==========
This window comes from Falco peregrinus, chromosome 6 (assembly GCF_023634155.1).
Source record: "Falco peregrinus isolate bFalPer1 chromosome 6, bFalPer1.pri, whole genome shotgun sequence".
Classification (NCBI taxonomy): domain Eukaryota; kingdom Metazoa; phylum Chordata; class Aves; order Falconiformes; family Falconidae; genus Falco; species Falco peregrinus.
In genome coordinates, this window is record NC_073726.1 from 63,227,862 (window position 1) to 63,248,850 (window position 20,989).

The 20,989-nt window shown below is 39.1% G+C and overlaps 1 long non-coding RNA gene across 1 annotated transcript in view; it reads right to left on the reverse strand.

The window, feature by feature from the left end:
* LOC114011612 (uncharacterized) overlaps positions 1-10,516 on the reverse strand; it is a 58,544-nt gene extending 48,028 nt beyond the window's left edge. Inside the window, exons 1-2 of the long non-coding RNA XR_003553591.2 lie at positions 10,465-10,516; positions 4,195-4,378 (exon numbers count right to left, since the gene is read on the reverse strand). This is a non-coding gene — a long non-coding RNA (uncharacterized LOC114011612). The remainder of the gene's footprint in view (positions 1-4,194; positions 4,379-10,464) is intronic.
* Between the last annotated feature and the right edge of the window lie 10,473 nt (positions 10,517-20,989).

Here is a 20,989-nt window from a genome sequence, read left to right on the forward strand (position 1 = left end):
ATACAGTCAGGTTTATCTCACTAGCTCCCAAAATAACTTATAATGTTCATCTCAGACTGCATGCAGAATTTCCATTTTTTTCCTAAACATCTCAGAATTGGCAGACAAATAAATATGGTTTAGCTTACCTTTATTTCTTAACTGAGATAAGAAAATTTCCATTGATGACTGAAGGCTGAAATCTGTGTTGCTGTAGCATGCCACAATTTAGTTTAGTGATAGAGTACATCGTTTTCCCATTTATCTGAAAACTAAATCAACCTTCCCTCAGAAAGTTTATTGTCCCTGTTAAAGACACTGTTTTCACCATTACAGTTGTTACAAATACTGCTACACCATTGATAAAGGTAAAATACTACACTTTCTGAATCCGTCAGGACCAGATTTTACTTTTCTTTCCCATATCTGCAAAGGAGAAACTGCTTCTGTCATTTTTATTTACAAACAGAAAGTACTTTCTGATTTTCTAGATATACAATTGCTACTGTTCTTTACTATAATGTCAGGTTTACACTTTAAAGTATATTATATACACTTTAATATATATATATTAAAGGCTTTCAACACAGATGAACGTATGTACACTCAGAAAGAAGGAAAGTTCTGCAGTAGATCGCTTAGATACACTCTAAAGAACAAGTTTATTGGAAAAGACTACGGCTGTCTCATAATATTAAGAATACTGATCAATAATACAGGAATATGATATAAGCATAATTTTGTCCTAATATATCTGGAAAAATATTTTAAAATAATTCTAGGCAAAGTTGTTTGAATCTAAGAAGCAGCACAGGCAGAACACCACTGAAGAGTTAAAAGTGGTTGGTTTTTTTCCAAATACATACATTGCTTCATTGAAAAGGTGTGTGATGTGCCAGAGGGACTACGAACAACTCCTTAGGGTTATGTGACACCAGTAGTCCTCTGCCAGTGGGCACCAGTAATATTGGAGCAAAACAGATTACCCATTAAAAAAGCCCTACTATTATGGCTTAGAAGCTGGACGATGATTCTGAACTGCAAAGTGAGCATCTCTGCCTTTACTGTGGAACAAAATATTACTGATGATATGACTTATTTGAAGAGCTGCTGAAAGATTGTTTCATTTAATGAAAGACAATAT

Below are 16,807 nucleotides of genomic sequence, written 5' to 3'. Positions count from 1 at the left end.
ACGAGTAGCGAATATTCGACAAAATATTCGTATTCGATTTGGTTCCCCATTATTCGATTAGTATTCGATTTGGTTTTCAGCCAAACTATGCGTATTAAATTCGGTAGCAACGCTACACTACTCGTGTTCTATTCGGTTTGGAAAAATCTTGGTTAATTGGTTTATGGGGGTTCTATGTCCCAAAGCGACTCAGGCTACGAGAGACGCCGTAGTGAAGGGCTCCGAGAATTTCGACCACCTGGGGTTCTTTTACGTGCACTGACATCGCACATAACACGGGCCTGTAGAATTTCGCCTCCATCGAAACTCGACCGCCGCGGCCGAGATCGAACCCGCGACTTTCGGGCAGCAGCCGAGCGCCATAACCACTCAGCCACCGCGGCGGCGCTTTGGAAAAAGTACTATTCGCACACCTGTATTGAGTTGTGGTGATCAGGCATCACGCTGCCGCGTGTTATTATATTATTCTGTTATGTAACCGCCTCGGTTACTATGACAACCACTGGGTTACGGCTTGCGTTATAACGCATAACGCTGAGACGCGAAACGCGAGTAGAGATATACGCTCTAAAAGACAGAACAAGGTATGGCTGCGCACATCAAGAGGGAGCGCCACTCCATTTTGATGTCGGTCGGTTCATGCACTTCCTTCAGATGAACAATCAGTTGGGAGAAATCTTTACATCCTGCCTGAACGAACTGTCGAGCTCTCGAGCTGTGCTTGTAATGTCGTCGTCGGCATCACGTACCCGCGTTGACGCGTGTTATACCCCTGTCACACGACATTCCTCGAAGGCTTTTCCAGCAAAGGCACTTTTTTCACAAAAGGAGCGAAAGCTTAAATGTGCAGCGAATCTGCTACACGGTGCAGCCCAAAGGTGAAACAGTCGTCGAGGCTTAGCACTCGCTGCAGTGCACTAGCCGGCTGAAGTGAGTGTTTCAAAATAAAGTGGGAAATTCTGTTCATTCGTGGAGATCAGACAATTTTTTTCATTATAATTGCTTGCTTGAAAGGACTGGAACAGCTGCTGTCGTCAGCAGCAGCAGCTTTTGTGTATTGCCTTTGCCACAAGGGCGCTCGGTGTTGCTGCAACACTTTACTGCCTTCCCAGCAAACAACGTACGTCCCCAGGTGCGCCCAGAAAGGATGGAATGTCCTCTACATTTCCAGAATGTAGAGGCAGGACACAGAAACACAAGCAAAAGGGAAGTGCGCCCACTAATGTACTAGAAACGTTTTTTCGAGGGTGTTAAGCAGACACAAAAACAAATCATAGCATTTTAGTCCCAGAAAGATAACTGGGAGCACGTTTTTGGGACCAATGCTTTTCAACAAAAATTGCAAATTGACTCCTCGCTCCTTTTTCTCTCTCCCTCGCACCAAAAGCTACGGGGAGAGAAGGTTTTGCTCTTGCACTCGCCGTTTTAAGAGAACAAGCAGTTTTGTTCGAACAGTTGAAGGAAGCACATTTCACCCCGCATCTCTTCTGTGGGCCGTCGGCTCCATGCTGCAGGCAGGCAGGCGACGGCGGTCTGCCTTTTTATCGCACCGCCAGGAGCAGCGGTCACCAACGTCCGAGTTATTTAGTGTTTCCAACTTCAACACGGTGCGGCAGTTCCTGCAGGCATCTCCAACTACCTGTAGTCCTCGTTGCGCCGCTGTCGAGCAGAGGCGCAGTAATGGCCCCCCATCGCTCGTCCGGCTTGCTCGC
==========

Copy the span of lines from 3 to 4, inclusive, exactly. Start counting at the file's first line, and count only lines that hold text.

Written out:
Classification (NCBI taxonomy): domain Eukaryota; kingdom Metazoa; phylum Chordata; class Aves; order Falconiformes; family Falconidae; genus Falco; species Falco peregrinus.
In genome coordinates, this window is record NC_073726.1 from 63,227,862 (window position 1) to 63,248,850 (window position 20,989).